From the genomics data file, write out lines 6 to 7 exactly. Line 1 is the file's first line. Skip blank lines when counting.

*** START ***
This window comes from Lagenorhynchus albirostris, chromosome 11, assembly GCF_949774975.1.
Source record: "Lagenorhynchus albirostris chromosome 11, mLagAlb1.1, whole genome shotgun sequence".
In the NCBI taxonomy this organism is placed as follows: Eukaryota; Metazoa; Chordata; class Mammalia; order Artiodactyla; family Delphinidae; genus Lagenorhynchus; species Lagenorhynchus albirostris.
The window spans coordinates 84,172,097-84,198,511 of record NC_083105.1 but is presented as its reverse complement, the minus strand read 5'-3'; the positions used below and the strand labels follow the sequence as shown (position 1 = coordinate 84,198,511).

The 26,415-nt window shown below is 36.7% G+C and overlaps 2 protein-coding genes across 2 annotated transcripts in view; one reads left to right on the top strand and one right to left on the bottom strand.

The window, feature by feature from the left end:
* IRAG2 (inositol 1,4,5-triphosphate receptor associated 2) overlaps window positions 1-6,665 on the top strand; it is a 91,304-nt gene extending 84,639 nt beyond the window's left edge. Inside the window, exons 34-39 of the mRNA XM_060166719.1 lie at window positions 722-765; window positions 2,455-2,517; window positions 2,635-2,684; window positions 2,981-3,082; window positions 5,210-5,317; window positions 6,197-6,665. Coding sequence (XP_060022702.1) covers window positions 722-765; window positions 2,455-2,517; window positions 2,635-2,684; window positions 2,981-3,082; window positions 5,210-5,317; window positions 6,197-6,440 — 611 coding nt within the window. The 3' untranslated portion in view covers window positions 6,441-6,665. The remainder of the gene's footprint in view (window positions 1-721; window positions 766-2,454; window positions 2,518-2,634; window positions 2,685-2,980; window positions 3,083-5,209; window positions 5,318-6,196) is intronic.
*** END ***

The window, feature by feature from the left end:
* IRAG2 (inositol 1,4,5-triphosphate receptor associated 2) overlaps window positions 1-6,665 on the top strand; it is a 91,304-nt gene extending 84,639 nt beyond the window's left edge. Inside the window, exons 34-39 of the mRNA XM_060166719.1 lie at window positions 722-765; window positions 2,455-2,517; window positions 2,635-2,684; window positions 2,981-3,082; window positions 5,210-5,317; window positions 6,197-6,665. Coding sequence (XP_060022702.1) covers window positions 722-765; window positions 2,455-2,517; window positions 2,635-2,684; window positions 2,981-3,082; window positions 5,210-5,317; window positions 6,197-6,440 — 611 coding nt within the window. The 3' untranslated portion in view covers window positions 6,441-6,665. The remainder of the gene's footprint in view (window positions 1-721; window positions 766-2,454; window positions 2,518-2,634; window positions 2,685-2,980; window positions 3,083-5,209; window positions 5,318-6,196) is intronic.